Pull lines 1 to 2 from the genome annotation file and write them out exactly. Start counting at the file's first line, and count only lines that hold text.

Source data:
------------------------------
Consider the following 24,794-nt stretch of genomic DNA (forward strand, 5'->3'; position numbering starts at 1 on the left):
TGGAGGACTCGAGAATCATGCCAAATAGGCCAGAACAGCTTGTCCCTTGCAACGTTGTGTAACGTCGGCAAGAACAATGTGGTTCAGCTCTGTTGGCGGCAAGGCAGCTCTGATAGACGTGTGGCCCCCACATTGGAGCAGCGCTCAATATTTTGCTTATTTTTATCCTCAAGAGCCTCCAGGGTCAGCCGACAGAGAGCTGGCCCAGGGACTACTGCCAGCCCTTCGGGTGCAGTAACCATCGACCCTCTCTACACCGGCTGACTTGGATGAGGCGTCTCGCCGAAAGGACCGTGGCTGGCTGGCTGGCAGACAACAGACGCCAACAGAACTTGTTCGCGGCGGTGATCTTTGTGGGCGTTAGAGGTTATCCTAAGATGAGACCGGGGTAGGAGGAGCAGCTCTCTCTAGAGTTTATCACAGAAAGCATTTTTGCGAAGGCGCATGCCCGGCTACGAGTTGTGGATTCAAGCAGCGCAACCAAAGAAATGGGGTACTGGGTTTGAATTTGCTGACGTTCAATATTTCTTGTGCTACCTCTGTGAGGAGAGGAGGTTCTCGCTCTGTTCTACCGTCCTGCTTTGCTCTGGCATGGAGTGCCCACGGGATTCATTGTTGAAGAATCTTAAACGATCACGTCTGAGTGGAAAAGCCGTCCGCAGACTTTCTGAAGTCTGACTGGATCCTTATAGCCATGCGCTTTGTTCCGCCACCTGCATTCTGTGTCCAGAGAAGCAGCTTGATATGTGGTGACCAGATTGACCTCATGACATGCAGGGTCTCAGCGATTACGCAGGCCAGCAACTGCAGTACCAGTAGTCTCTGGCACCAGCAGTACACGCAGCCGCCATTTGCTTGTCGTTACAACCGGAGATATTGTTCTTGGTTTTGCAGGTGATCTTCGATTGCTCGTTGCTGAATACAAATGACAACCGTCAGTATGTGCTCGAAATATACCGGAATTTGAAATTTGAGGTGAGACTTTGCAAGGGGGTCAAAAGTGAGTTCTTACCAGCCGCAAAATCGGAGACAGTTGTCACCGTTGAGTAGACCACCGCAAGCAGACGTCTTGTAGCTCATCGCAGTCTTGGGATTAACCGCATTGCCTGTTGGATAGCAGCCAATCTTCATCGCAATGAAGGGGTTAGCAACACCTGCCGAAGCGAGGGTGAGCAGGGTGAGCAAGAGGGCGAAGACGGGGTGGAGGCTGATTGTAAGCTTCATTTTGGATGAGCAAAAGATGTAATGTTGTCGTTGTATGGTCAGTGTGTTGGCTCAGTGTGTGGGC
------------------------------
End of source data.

Consider the following 24,794-nt stretch of genomic DNA (forward strand, 5'->3'; position numbering starts at 1 on the left):
TGGAGGACTCGAGAATCATGCCAAATAGGCCAGAACAGCTTGTCCCTTGCAACGTTGTGTAACGTCGGCAAGAACAATGTGGTTCAGCTCTGTTGGCGGCAAGGCAGCTCTGATAGACGTGTGGCCCCCACATTGGAGCAGCGCTCAATATTTTGCTTATTTTTATCCTCAAGAGCCTCCAGGGTCAGCCGACAGAGAGCTGGCCCAGGGACTACTGCCAGCCCTTCGGGTGCAGTAACCATCGACCCTCTCTACACCGGCTGACTTGGATGAGGCGTCTCGCCGAAAGGACCGTGGCTGGCTGGCTGGCAGACAACAGACGCCAACAGAACTTGTTCGCGGCGGTGATCTTTGTGGGCGTTAGAGGTTATCCTAAGATGAGACCGGGGTAGGAGGAGCAGCTCTCTCTAGAGTTTATCACAGAAAGCATTTTTGCGAAGGCGCATGCCCGGCTACGAGTTGTGGATTCAAGCAGCGCAACCAAAGAAATGGGGTACTGGGTTTGAATTTGCTGACGTTCAATATTTCTTGTGCTACCTCTGTGAGGAGAGGAGGTTCTCGCTCTGTTCTACCGTCCTGCTTTGCTCTGGCATGGAGTGCCCACGGGATTCATTGTTGAAGAATCTTAAACGATCACGTCTGAGTGGAAAAGCCGTCCGCAGACTTTCTGAAGTCTGACTGGATCCTTATAGCCATGCGCTTTGTTCCGCCACCTGCATTCTGTGTCCAGAGAAGCAGCTTGATATGTGGTGACCAGATTGACCTCATGACATGCAGGGTCTCAGCGATTACGCAGGCCAGCAACTGCAGTACCAGTAGTCTCTGGCACCAGCAGTACACGCAGCCGCCATTTGCTTGTCGTTACAACCGGAGATATTGTTCTTGGTTTTGCAGGTGATCTTCGATTGCTCGTTGCTGAATACAAATGACAACCGTCAGTATGTGCTCGAAATATACCGGAATTTGAAATTTGAGGTGAGACTTTGCAAGGGGGTCAAAAGTGAGTTCTTACCAGCCGCAAAATCGGAGACAGTTGTCACCGTTGAGTAGACCACCGCAAGCAGACGTCTTGTAGCTCATCGCAGTCTTGGGATTAACCGCATTGCCTGTTGGATAGCAGCCAATCTTCATCGCAATGAAGGGGTTAGCAACACCTGCCGAAGCGAGGGTGAGCAGGGTGAGCAAGAGGGCGAAGACGGGGTGGAGGCTGATTGTAAGCTTCATTTTGGATGAGCAAAAGATGTAATGTTGTCGTTGTATGGTCAGTGTGTTGGCTCAGTGTGTGGGC